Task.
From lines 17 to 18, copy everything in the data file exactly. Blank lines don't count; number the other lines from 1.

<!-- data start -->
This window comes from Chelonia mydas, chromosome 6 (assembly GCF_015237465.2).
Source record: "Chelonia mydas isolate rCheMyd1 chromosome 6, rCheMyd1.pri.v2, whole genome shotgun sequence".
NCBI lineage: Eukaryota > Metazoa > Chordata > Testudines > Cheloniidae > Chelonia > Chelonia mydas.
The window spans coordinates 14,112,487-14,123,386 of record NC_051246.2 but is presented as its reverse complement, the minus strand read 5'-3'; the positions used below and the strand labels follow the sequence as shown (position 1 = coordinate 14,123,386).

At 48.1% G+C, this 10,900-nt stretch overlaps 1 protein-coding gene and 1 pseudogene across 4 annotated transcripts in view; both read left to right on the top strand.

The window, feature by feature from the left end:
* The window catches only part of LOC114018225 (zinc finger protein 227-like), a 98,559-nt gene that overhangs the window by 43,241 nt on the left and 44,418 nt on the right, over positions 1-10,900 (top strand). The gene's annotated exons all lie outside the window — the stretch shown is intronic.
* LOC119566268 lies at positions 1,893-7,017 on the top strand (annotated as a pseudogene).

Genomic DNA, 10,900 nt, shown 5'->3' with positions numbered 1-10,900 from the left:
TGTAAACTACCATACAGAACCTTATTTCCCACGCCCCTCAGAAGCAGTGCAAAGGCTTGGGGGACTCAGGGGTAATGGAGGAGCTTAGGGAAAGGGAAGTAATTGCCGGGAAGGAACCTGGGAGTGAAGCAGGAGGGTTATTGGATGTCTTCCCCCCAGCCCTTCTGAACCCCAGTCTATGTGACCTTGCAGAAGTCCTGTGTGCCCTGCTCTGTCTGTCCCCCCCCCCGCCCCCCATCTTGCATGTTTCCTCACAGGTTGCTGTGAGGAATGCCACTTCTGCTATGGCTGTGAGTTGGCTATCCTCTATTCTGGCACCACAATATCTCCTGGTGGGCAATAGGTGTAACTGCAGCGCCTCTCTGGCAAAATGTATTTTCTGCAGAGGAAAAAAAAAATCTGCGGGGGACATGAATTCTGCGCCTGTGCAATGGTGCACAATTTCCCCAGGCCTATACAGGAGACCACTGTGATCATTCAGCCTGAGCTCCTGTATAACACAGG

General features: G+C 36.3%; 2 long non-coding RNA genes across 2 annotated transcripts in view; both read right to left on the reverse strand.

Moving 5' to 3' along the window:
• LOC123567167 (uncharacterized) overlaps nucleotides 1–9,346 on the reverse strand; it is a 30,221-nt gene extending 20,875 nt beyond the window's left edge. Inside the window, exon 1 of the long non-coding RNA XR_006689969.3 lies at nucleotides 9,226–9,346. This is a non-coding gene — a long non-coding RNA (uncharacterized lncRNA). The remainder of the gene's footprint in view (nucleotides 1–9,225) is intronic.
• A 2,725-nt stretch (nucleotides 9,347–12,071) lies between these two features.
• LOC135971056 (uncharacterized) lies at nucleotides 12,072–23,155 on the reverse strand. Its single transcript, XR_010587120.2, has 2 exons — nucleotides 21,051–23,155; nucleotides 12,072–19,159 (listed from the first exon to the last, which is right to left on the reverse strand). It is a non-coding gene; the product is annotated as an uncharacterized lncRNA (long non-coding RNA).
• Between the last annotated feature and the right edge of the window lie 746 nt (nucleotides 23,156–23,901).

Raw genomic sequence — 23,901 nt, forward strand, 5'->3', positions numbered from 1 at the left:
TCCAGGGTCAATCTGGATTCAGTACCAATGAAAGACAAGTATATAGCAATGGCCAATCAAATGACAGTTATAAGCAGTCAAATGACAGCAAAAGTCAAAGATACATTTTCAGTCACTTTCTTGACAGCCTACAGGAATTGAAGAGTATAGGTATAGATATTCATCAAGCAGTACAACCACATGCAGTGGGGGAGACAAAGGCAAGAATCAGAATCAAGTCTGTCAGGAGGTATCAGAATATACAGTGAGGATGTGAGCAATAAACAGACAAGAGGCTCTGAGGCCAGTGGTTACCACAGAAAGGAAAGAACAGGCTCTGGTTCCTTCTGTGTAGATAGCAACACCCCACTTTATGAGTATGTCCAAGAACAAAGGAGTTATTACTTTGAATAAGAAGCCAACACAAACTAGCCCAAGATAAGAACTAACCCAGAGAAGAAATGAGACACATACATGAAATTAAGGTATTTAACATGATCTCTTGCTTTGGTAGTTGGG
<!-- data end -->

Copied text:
Raw genomic sequence — 23,901 nt, forward strand, 5'->3', positions numbered from 1 at the left:
TCCAGGGTCAATCTGGATTCAGTACCAATGAAAGACAAGTATATAGCAATGGCCAATCAAATGACAGTTATAAGCAGTCAAATGACAGCAAAAGTCAAAGATACATTTTCAGTCACTTTCTTGACAGCCTACAGGAATTGAAGAGTATAGGTATAGATATTCATCAAGCAGTACAACCACATGCAGTGGGGGAGACAAAGGCAAGAATCAGAATCAAGTCTGTCAGGAGGTATCAGAATATACAGTGAGGATGTGAGCAATAAACAGACAAGAGGCTCTGAGGCCAGTGGTTACCACAGAAAGGAAAGAACAGGCTCTGGTTCCTTCTGTGTAGATAGCAACACCCCACTTTATGAGTATGTCCAAGAACAAAGGAGTTATTACTTTGAATAAGAAGCCAACACAAACTAGCCCAAGATAAGAACTAACCCAGAGAAGAAATGAGACACATACATGAAATTAAGGTATTTAACATGATCTCTTGCTTTGGTAGTTGGG